We have a bit of an impromptu theme this week starting with our article released Monday. Generations X and Y are popular topics these days. I have been catching up to some older articles and came across this one from allbusiness.com which is the title of this post.
Overall, it is a strong article with good tactical suggestions for managers. Some seem simplistic – be clear from the outset, be a mentor and teach them business standards. Yet, I can immediately think of 5 examples where sales managers did not perform such rudimentary tasks. Maybe these items are topical fodder for management articles nowadays?
Two points really jumped out from this article and merit a mention:
Give them free rein to multitask. Keep in mind that your young staffers can multitask unlike any generation before them. This means that they can send e-mails, talk on the phone, and compose memos at the same time €” and enjoy themselves in the process.
Absolutely on target with that bullet point. It is almost unnerving to watch the efficiency with which the younger generations can juggle electronics. Progressive managers know how to leverage this multitasking skill. One caveat – keep a close eye on their attention to detail. If the Gen X and Yers push it too far and too fast, quality is the first casualty.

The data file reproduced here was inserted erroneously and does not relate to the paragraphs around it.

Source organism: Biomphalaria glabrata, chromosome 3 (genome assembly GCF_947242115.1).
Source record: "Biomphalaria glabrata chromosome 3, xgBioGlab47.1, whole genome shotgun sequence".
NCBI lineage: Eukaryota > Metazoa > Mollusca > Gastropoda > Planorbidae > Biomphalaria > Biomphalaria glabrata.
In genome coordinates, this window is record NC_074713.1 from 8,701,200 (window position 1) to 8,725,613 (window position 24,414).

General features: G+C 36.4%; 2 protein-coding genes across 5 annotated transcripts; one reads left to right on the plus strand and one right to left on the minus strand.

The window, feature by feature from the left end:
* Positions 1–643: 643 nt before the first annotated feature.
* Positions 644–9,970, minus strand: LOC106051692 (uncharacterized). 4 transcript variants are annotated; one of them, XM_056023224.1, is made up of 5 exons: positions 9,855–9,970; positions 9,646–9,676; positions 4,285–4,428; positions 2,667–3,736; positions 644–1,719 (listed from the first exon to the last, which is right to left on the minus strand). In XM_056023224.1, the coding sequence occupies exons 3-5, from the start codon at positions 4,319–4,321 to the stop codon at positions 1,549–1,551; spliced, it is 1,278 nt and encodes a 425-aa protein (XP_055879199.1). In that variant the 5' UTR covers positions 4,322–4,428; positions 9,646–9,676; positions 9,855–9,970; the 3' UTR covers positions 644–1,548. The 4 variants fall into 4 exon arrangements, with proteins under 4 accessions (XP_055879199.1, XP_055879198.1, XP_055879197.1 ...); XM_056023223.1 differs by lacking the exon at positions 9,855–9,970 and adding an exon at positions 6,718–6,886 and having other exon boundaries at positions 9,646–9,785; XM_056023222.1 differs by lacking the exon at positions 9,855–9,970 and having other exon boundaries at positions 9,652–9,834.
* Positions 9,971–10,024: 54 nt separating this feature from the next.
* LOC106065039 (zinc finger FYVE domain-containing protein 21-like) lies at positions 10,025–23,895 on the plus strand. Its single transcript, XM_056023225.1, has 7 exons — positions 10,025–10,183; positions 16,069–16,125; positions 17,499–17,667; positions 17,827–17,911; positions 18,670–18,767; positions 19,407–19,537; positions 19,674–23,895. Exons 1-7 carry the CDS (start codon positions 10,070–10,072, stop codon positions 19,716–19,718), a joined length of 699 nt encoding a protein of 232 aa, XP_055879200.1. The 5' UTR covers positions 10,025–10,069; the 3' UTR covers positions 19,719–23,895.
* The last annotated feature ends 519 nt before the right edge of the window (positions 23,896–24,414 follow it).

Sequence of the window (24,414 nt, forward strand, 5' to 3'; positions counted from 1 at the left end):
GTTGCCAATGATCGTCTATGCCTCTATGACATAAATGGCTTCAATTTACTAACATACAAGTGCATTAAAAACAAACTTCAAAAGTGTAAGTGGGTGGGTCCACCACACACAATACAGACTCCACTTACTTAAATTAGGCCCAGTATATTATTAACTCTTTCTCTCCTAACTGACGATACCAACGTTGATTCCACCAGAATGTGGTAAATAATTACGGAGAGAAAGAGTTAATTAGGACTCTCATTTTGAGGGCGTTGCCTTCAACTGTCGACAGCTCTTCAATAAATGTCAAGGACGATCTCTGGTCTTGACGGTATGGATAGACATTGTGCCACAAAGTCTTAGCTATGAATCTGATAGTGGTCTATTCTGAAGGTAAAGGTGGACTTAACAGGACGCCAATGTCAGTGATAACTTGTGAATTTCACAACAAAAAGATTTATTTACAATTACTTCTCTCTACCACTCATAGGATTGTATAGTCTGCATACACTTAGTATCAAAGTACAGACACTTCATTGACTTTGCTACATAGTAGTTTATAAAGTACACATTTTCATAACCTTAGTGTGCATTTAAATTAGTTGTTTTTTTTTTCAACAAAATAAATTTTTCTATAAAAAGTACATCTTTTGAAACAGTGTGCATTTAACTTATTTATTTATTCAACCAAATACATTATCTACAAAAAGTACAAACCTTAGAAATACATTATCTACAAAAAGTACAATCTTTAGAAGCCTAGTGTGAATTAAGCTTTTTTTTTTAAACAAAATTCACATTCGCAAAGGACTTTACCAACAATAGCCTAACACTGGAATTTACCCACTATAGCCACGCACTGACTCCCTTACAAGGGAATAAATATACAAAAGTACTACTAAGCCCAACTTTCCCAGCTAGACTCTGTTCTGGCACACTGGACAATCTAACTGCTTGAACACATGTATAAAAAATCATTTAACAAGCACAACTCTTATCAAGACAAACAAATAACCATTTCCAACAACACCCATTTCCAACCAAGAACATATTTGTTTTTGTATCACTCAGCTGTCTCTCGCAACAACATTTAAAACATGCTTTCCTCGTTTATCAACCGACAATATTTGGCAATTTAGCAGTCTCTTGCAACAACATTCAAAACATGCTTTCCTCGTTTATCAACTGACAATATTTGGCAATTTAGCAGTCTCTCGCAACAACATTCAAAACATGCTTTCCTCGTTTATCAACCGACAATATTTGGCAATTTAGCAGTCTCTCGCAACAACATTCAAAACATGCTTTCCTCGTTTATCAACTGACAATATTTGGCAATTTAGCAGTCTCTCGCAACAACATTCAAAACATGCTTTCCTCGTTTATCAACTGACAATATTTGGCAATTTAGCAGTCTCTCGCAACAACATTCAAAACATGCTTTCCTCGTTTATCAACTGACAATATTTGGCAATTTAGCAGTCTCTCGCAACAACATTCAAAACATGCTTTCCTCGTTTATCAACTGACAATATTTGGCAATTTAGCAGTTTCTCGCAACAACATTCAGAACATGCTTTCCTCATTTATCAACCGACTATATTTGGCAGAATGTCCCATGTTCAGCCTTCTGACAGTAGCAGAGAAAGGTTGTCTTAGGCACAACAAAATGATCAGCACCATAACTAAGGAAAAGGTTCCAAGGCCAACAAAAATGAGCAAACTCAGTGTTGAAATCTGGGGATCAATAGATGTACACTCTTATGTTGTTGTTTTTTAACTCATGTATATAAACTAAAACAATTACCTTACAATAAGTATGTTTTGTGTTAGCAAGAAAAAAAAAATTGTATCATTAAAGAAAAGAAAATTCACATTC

Strive for work-life balance. Young employees fill their lives with many activities €” sports leagues, social groups, classes, time spent with friends. They work hard, but they are generally not workaholics. Home, family, and friends are often their first priorities.
Second arrow in the bullseye. I have sat through interviews where you could see the Gen X candidate skillfully sizing up the work level of the position. It wasn’t that he was trying to avoid a 40 hour work week, he was trying to sort out if the company was masking a position that truly required a 60 hour work week.
These new, youthful generations have already started changing the workplace in dramatic fashion. Again, progressive managers (including older Gen X managers) will need to adjust accordingly as Generations X and Y become the majority population in the labor force.